New York, NY (January 13, 2022) — When a new year comes around, many people assess their health and vow to improve their wellbeing. Resolving to take better care of your skin is a great place to start: After all, it is the body’s largest organ. Skin cancer is the world’s most common cancer, but the good news is that changing your habits can both significantly lower your risk of the disease and help you identify any suspicious spots before they become dangerous.
“Skin cancer is highly preventable, and the vast majority of cases are curable if they are diagnosed and treated early enough,” said Deborah S. Sarnoff, MD, president of The Skin Cancer Foundation. “This is why awareness is so critical, and why The Skin Cancer Foundation encourages everyone to practice a good sun safety routine all year round.”
Here are three things you can do to protect and care for your skin in 2022:
1. Check in with Your Skin
You may have heard about the Seattle Kracken hockey fan who, during a game, spotted a suspicious mole on Vancouver Canucks Assistant Equipment Manager Brian Hamilton’s neck. The fan, Nadia Popovici, got his attention and told him she thought the mole looked cancerous, and that he should see a doctor immediately. Popovici was right —after heeding her advice, Hamilton underwent a biopsy and discovered the spot was a melanoma. Hamilton was lucky Popvici alerted him to the danger of the mole, and the story is a great reminder to everyone that they should stay vigilant about anything new, changing or unusual on their skin.
Skin cancers can be disfiguring and even deadly if they progress, but they are very treatable if detected in its initial stages. That’s why early detection is so important. If caught and treated early, before the cancer has spread, the survival rate for melanoma is 99 percent. Hamilton was able to have his mole removed immediately, but his doctor warned that if he had left it alone, he could have been in grave danger in several years — the five-year survival rate for patients whose melanoma has spread to distant organs is only 27 percent. The Skin Cancer Foundation recommends you examine your skin from head to toe monthly and see a dermatologist at least once a year for a professional skin exam. If you spot anything new, changing or unusual, make an appointment to see your dermatologist right away.
2. Cover Up
Clothing is the best defense against skin cancer, and one of the easiest ways to protect yourself from the sun’s harmful ultraviolet (UV) rays. The more skin you can cover, the better. But beware: not all clothing protects equally. Tight-knit fabrics (like denim) and synthetic materials (like polyester) offer better sun protection than loosely woven fabrics and natural materials. Color matters, too. Since dark or bright colors absorb UV rays rather than allowing them to penetrate, they’re a better choice for protection than lighter shades. Look for clothing with an ultraviolet protection factor (UPF) rating on the label to know exactly how much protection you’re getting. The Skin Cancer Foundation recommends choosing clothing with a UPF of at least 30 to provide sufficient sun protection. Invest in a wide-brimmed hat to protect your face, head and neck. To protect your eyes and the sensitive skin around them, wear UV-blocking sunglasses — the bigger the lenses, the better.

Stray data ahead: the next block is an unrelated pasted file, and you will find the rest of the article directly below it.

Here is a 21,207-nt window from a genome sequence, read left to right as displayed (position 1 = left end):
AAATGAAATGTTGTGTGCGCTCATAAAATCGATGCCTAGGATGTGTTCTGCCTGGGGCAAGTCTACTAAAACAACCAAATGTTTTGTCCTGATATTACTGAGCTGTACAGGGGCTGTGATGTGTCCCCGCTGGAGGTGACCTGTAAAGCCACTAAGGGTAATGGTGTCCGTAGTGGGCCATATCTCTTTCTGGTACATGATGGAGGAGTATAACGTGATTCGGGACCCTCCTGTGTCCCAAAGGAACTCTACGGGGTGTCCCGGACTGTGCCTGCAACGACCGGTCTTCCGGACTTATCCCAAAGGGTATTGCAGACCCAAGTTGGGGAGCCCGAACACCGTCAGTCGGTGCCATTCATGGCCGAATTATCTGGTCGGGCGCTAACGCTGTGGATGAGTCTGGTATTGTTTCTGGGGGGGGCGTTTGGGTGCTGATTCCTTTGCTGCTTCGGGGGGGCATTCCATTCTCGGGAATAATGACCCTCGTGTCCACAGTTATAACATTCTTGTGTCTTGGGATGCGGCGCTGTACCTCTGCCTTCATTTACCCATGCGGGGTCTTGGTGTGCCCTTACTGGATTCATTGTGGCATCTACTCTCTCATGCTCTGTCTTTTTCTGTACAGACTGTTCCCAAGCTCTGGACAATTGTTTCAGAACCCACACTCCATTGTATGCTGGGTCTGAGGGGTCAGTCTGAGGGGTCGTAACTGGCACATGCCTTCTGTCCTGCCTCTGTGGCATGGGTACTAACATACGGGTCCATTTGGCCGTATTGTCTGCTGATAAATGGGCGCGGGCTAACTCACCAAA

3. Use Sunscreen Every Day
Sunscreen helps reduce the risk of skin cancer and should be part of your daily routine. Sunscreens come in many formulas — including lotions, sticks and powders — so everyone can find one that fits their lifestyle. For daily use, choose a broad-spectrum sunscreen with a sun protection factor (SPF) of 15 or higher. For extended outdoor activity, bump it up to an SPF of 30 or higher. Apply one ounce (about the size of a golf ball) of sunscreen to your body 30 minutes before going outside and reapply every two hours or immediately after swimming or sweating.
When shopping for sun protective products, look for The Skin Cancer Foundation’s Seal of Recommendation (pictured below). The Foundation’s Science & Education team works closely with our volunteer Photobiology Committee to ensure that every product that earns the Seal meets or exceeds our scientific criteria. Look for it on sunscreens, cosmetics, UPF fabric for clothing, awnings and umbrellas, UPF hats, sun-protective eyewear, window film and window glass.
For more information about skin cancer prevention, detection and treatment, visit SkinCancer.org.
About The Skin Cancer Foundation
The Skin Cancer Foundation saves and improves lives by empowering people to take a proactive approach to daily sun protection and the early detection and treatment of skin cancer. The mission of the Foundation is to decrease the incidence of skin cancer through public and professional education and research. Since its inception in 1979, the Foundation has recommended following a complete sun protection regimen that includes seeking shade and covering up with clothing, including a wide-brimmed hat and UV-blocking sunglasses, in addition to daily sunscreen use. For more information, visit SkinCancer.org.